In 2002, Larry Levin and his twin sons, Dan and Noah, took their terminally ill cat to the Ardmore Animal Hospital outside Philadelphia to have the beloved pet put to sleep. What would begin as a terrible day suddenly got brighter as the ugliest dog they had ever seen--one who was missing an ear and had half his face covered in scar tissue--ran up to them and captured their hearts. The dog had been used as bait for fighting dogs when he was just a few months old. He had been thrown in a cage and left to die until the police rescued him and the staff at Ardmore Animal Hospital saved his life. The Levins, whose sons are themselves adopted, were unable to resist Oogy's charms, and decided to take him home.
Heartwarming and redemptive, OOGY is the story of the people who were determined to rescue this dog against all odds, and of the family who took him home, named him "Oogy" (an affectionate derivative of ugly), and made him one of their own.
The Elliott Review:
This book, released today, grabbed my heart long before I ever read it with the amazing picture of Oogy on the cover and with the very moving trailer online (below). When I finally got my hands on this book, it did not disappoint in any way. It is, in fact, just as moving as all the good press lead me to believe.
The story behind Oogy's mistreatment and subsequent welcome into the Levin household is one that will instantly grab anyone's heart. The idea that a dog could survive such treatment and not only survive but thrive is a message that resonates with all people - we are all survivors of something in some way. It's amazing to see a mere animal that can be an example for weathering life's trials and still having a great, productive life.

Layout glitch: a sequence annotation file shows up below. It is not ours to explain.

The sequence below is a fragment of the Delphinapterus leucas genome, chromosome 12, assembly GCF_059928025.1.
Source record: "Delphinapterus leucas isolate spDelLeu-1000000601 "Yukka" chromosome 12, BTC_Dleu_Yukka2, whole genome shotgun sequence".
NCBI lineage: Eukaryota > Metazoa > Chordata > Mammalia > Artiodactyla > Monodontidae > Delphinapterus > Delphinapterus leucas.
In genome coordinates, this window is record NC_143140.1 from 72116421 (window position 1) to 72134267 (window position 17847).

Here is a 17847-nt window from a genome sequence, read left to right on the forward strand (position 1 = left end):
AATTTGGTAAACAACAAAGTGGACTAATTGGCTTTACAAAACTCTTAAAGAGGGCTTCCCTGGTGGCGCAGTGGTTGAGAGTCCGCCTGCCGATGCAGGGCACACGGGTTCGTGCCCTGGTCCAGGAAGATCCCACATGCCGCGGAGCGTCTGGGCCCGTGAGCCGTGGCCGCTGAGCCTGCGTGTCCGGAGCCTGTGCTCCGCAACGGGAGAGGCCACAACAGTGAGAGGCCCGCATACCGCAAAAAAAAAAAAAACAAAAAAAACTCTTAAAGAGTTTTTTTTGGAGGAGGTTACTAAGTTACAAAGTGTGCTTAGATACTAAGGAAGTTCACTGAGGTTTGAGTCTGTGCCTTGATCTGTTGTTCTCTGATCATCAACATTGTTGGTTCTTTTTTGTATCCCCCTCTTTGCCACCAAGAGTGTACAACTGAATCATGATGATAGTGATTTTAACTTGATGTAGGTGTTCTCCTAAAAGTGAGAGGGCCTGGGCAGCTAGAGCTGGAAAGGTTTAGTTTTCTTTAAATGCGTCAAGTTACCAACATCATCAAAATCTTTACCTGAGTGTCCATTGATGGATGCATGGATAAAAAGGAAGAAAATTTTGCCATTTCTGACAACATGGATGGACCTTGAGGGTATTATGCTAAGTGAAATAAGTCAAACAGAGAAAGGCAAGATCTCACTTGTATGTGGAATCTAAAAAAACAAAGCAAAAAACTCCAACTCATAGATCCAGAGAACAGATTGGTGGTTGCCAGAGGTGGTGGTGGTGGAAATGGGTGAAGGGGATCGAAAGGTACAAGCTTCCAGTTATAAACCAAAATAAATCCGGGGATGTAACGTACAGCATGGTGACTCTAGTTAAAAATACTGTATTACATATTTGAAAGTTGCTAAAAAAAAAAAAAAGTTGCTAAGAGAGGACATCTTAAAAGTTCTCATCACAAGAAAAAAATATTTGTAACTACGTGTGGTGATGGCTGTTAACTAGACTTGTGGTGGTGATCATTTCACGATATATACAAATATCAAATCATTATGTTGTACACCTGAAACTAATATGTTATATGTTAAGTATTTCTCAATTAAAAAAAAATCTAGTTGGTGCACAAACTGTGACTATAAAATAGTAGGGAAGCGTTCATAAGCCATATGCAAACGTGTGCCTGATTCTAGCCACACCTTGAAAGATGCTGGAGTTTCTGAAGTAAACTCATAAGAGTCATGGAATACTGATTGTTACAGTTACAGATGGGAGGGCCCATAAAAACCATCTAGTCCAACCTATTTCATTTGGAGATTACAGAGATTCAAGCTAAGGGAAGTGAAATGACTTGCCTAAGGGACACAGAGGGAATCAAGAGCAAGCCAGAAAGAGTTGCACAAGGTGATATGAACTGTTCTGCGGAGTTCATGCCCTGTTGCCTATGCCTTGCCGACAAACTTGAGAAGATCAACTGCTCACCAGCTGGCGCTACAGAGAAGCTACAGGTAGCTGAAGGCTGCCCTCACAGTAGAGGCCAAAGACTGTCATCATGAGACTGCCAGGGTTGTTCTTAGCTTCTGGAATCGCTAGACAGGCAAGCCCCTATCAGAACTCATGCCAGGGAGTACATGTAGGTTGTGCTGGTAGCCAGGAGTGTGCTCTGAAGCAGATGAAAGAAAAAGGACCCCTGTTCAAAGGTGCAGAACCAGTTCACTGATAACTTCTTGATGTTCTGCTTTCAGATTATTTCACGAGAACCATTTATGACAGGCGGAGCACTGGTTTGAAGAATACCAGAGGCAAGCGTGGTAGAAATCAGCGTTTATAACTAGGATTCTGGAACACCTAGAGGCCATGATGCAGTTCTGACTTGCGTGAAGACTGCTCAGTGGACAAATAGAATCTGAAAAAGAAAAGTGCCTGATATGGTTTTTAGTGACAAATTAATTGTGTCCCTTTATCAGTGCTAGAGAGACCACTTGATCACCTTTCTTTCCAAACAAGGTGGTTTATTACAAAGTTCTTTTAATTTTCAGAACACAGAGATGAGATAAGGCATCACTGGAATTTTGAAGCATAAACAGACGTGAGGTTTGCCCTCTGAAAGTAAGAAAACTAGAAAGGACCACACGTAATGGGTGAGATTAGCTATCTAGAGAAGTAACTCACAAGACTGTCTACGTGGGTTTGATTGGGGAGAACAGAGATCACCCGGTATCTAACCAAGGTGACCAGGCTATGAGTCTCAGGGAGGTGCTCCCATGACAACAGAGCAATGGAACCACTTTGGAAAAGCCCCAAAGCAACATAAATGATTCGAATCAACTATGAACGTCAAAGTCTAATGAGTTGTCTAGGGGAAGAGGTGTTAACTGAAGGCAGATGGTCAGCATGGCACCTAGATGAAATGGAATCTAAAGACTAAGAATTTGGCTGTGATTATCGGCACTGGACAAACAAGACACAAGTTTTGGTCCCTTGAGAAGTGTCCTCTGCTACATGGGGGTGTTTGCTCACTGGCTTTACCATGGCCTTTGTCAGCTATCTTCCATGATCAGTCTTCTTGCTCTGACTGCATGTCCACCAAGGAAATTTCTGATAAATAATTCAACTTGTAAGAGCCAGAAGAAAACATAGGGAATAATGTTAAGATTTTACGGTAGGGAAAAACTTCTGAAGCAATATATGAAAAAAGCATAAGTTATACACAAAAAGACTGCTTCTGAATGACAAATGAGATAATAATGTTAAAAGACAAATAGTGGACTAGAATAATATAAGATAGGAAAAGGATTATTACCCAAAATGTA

One of the most moving things about this book is the way the theme of adoption is treated. The story of how Levin's children were adopted and his thoughts about being a father greatly strengthen the positive and inspirational message. Their household is one that is all about inviting and giving second chances and being successful in life.
This book is for all ages, really. Children old enough to understand, teens, adults - everyone has the potential to fall in love with Oogy. I will be placing it in my classroom library so that my middle-schoolers can enjoy the story.
A small (but, to me, very important) side note: Oogy does not die at the end of this book!
Thanks to Hachette Books for providing a copy of this book for a fair review. I was not required to write a positive review.